Sure, there’s some things that need improving. For instance, the bathroom downstairs doesn’t have a sink. For some reason, that’s quite common in Dutch house of a certain period – don’t ask why. In fact, in this one, it isn’t just that they never built a sink in the downstairs bathroom – they actually had it removed! God knows why. The kitchen is pretty decent, but could use some improving; restructuring some cabinets, improving the use of vertical space, that type of thing. Also, the bathroom was poorly constructured: the cover they added to the ceiling wasn’t made of water-tight material, so there’s some warping there that needs to be fixed. The biggest downside there, though, is that there’s no toilet upstairs (relatively common in houses in this price range in the Netherlands). However, these are all things we can deal with. Seven years down the line, when my student debt is gone, we either sell the place, or get a second mortgage to do some major upgrades.

So, based on what we’d seen, we figured to put in a bid. This is the best house we’d seen in the price range, and the town itself was love at first sight. It fit all our criteria that we’d been building for the last months. Suddenly, everything goes at warp speed. Thursday evening we viewed the house, and later that evening we mention we’re interested in bidding. Friday morning the realtor calls us to explore options; a few hours later we’re talking with our mortgage broker, after which we call in a formal bid to the realtor; a few hours after that, we get a call that our bid is accepted, and we’ve reached a deal in principle. I can tell you it was a tense, emotional day. We were both equally excited and freaked out: we’re actually getting the house! Oh god, did we just buy a house? Wow, we’ll be saving so much money! Wait, are we sure we can afford this? This is the best house we’d seen so far! What’s the catch here? When do we discover what the major problem is?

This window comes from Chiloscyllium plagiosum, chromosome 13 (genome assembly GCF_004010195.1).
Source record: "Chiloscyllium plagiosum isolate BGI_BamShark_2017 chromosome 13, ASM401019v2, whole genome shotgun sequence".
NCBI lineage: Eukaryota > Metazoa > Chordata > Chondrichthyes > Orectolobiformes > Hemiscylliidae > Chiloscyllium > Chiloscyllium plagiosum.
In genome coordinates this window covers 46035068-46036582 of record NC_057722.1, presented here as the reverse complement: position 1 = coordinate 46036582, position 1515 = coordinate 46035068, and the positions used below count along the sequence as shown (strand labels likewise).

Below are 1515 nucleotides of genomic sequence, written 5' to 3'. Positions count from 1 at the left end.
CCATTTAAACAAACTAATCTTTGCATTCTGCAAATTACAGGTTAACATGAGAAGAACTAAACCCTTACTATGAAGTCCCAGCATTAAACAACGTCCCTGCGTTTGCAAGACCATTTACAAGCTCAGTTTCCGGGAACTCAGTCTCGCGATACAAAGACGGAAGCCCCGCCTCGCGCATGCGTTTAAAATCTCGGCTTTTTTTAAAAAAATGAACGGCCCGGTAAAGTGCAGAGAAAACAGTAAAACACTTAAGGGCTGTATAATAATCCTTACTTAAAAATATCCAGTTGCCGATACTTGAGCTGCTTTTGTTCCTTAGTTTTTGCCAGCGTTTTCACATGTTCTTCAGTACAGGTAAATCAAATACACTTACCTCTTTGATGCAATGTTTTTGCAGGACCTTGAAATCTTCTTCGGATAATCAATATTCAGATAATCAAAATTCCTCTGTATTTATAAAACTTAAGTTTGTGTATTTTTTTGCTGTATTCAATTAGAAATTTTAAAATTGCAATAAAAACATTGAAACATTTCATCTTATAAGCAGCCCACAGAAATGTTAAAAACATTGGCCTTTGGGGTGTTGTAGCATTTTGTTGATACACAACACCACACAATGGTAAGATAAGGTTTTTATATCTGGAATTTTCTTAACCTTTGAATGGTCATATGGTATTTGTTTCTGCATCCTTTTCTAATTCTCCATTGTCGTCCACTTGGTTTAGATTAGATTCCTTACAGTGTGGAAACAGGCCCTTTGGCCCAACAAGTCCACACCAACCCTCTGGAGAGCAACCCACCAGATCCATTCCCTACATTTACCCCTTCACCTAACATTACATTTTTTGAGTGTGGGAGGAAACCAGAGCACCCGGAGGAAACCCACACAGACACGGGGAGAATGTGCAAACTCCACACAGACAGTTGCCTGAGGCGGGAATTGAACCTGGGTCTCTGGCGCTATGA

Any day now, we can expect the bill of sale, which is the starting point of us talking to our mortgage advisor. Now, there’s still plenty that can go wrong at this point. The height of the mortgage is determined by the valuation of the house. If the bank values the house at a lower price than we bid, then we don’t have the money to cover the difference. If the bank, for some bizarre reason, doesn’t want to give us the full mortgage (unlikely, since the mortgage broker worked through everything in our first talk), then we can’t afford it. And who knows what else can go wrong.

However, if nothing goes wrong, then we may have just bought our first house. Our house. A house in a quiet town that’s conventiently close to work. A house with a garden that we can grow crops in. A house that we can build furniture in. A house that we can make really cool. Every day the idea is becoming a little less scary and a lot more awesome.